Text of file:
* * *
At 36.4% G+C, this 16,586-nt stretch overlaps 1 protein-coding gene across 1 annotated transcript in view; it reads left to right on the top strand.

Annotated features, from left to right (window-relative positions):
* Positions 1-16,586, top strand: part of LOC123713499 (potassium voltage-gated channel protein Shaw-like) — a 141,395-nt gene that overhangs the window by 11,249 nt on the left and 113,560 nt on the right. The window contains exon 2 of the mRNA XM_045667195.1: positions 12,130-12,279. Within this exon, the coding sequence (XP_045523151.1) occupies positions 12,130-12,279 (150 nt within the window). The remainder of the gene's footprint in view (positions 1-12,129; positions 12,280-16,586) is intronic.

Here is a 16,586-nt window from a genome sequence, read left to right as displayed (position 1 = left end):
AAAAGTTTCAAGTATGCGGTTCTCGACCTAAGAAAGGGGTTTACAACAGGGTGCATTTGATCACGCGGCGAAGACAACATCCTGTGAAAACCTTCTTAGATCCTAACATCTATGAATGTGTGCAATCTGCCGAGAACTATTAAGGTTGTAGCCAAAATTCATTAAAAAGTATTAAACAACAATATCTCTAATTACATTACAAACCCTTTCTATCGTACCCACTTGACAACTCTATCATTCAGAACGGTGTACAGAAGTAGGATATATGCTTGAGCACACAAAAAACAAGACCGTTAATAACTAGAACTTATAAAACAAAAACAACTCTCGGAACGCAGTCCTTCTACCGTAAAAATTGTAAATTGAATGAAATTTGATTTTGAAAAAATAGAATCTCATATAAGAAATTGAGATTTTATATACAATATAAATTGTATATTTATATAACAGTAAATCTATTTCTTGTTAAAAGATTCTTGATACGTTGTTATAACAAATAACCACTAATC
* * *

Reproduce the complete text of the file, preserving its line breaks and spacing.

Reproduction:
At 36.4% G+C, this 16,586-nt stretch overlaps 1 protein-coding gene across 1 annotated transcript in view; it reads left to right on the top strand.

Annotated features, from left to right (window-relative positions):
* Positions 1-16,586, top strand: part of LOC123713499 (potassium voltage-gated channel protein Shaw-like) — a 141,395-nt gene that overhangs the window by 11,249 nt on the left and 113,560 nt on the right. The window contains exon 2 of the mRNA XM_045667195.1: positions 12,130-12,279. Within this exon, the coding sequence (XP_045523151.1) occupies positions 12,130-12,279 (150 nt within the window). The remainder of the gene's footprint in view (positions 1-12,129; positions 12,280-16,586) is intronic.

Here is a 16,586-nt window from a genome sequence, read left to right as displayed (position 1 = left end):
AAAAGTTTCAAGTATGCGGTTCTCGACCTAAGAAAGGGGTTTACAACAGGGTGCATTTGATCACGCGGCGAAGACAACATCCTGTGAAAACCTTCTTAGATCCTAACATCTATGAATGTGTGCAATCTGCCGAGAACTATTAAGGTTGTAGCCAAAATTCATTAAAAAGTATTAAACAACAATATCTCTAATTACATTACAAACCCTTTCTATCGTACCCACTTGACAACTCTATCATTCAGAACGGTGTACAGAAGTAGGATATATGCTTGAGCACACAAAAAACAAGACCGTTAATAACTAGAACTTATAAAACAAAAACAACTCTCGGAACGCAGTCCTTCTACCGTAAAAATTGTAAATTGAATGAAATTTGATTTTGAAAAAATAGAATCTCATATAAGAAATTGAGATTTTATATACAATATAAATTGTATATTTATATAACAGTAAATCTATTTCTTGTTAAAAGATTCTTGATACGTTGTTATAACAAATAACCACTAATC